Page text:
June 27 2013
With President Obama, one often feels that we citizens don’t have the full story.
For example, the president is all in on global warming, which the media is proclaiming as a legacy item for him. But maybe the legacy is going to be even bigger than just ruining the coal industry?
Maybe the president is even aiming at an outcome about which he's not quite candid?
In an intriguing article over at The American, Benjamin Zycher, visiting scholar at the American Enterprise Institute, suggests that this is the case. The president’s proposed climate change regulations might provide wealth transfers to the presidents’ political allies:
Whatever the weakness of the evidence on greenhouse gases (GHG) and climate effects, the real goal of carbon policy is a regional redistribution of wealth, a reality that explains the inability of Congress to enact such policies since the Clinton administration, when a “Sense of the Senate” resolution rejecting the Kyoto Protocol was approved by a margin of 95-0.
President Obama too was unable to convince even a fully Democratic Congress to adopt such policies, and so he now proposes that his Environmental Protection Agency and Department of Energy implement regulations reducing emissions of carbon dioxide and other greenhouse gases (GHG).
Zycher’s article is fascinating and deals with the president’s three broad proposals: new emissions standards, tightening of energy-efficient standards, and subsidizing more green energy generation on federal lands. So expect more Solyndra-style boondoggles, only on federal land, and more wind millionaires such as Al Gore. You’ll be paying for them.
And the government will be making it more difficult for energy businesses to succeed in regions that—coinkidinki?—don’t vote Democratic:
What is clear, on the other hand, is that government is an engine of wealth redistribution. Policies making some energy sources more expensive inexorably will create such redistribution because states and regions differ in the proportions of their energy use derived from alternative technologies. In particular, the president’s proposals will penalize areas and industries disproportionately dependent on coal-fired power. A recent MIT study concludes that under a policy to reduce GHG emissions "California, the Pacific Coast, New England, and New York generally experience the lowest cost…while the South Central [Arkansas, Louisiana, and Oklahoma], Texas, and Mountain States face the highest cost." …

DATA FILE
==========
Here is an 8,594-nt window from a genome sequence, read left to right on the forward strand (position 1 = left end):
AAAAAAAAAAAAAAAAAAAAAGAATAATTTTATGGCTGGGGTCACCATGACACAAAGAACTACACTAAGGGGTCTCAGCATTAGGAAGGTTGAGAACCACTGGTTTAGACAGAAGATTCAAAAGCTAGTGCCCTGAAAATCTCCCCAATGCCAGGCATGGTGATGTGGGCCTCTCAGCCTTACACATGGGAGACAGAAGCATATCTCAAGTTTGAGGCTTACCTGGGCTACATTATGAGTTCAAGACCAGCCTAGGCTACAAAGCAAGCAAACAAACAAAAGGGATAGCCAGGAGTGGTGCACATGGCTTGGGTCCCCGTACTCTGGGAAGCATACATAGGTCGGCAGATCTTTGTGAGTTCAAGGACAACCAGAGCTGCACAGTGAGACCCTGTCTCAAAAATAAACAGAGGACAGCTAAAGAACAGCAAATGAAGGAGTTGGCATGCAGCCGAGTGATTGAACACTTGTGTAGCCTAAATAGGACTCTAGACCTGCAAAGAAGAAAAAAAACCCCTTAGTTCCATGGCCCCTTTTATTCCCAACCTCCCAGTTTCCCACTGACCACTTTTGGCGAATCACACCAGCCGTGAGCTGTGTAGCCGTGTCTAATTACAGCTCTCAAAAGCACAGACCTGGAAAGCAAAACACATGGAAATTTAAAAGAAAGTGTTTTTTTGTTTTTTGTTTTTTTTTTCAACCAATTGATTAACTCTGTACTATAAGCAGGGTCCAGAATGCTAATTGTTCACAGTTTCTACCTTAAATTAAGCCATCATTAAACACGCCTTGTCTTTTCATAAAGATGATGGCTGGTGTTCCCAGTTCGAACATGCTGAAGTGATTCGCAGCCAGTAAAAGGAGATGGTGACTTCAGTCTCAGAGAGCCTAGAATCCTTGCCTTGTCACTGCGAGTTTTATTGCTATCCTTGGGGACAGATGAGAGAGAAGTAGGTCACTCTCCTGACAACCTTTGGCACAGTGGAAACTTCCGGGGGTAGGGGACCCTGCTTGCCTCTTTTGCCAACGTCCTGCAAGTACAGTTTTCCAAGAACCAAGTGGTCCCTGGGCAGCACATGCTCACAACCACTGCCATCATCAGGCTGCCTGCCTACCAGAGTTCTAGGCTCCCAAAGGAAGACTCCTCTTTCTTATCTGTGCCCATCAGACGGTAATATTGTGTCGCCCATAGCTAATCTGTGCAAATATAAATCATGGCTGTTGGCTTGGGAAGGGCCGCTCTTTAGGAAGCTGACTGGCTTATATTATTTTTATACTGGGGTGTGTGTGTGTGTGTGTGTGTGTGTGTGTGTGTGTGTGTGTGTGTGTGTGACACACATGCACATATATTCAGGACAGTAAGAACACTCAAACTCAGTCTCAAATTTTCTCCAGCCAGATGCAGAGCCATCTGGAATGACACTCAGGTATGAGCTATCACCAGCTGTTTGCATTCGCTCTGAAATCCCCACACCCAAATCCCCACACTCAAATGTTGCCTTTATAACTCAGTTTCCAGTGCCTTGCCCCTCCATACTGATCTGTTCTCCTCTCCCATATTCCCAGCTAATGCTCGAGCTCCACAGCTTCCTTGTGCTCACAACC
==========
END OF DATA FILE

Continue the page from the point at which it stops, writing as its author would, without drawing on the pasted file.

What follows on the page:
The winners are states with high power costs or with significant inexpensive hydroelectric resources that would be unaffected by GHG policies. The losers are states with low power costs driven by disproportionate use of cheap, coal-fired power. By driving power costs up in the latter group of states, the GHG policies would reduce the competitive disadvantages of the former group. …
In Hollywood, there’s no business like show business. Inside the Beltway, there’s no show like the business of sound-bite showboating. In the president’s speech there appears the phrase “carbon pollution” no fewer than 30 times. In the Orwellian language of the environmental left, “carbon pollution” is carbon dioxide — a natural substance that is not toxic to humans at many times greater than current ambient concentrations and that protects plants from various environmental stresses. It is unlike any other effluent regulated by the EPA for which less is better. Too little carbon dioxide would make life difficult, and in the extreme case, the Earth uninhabitable. That obviously will not be the result of the president’s proposals if implemented. But the large expansion of government power and centralized planning authority inherent in the proposals is not an end to be pursued.
The always interesting William Tucker also has a good take on the president’s climate change policy: he is playing the aristocrat. Tucker writes:
Why is President Obama so utterly unconcerned about economics, so blasé about unemployment, so absorbed with tales about the coming environment apocalypse? Well, here’s my analysis.
President Obama has managed to win election by assembling two major constituencies: 1) a lumpen proletariat that has no idea how the economy works, is dependent on the government, and votes for him because he promises more handouts; and 2) an upper-crust constituency that thinks “we already have enough,” isn’t interested in any further economic development, and believes, if anything, that we already have too much of material possessions and it’s time to start cutting back on things. This has been the theme of environmentalism for 40 years. The rationale changes — we’re undergoing a “population bomb,” we’re drowning in pollution, we’re running out of oil and other resources — but the message is always the same. We’ve got enough. Time to call off all this progress. Let’s go back to spinning our own yarn, growing our own vegetables, and putting up windmills.
Together these two groups form a perfect vice to smother the ambitions of people who are interested in furthering the advance of progress and technology — the ones you might call “average Americans.” …
Environmentalism is the philosophy of an aristocracy. It works perfectly for people who already have what they want and aren’t terribly concerned with getting more.
Unfortunately, few have called the president’s bluff on this.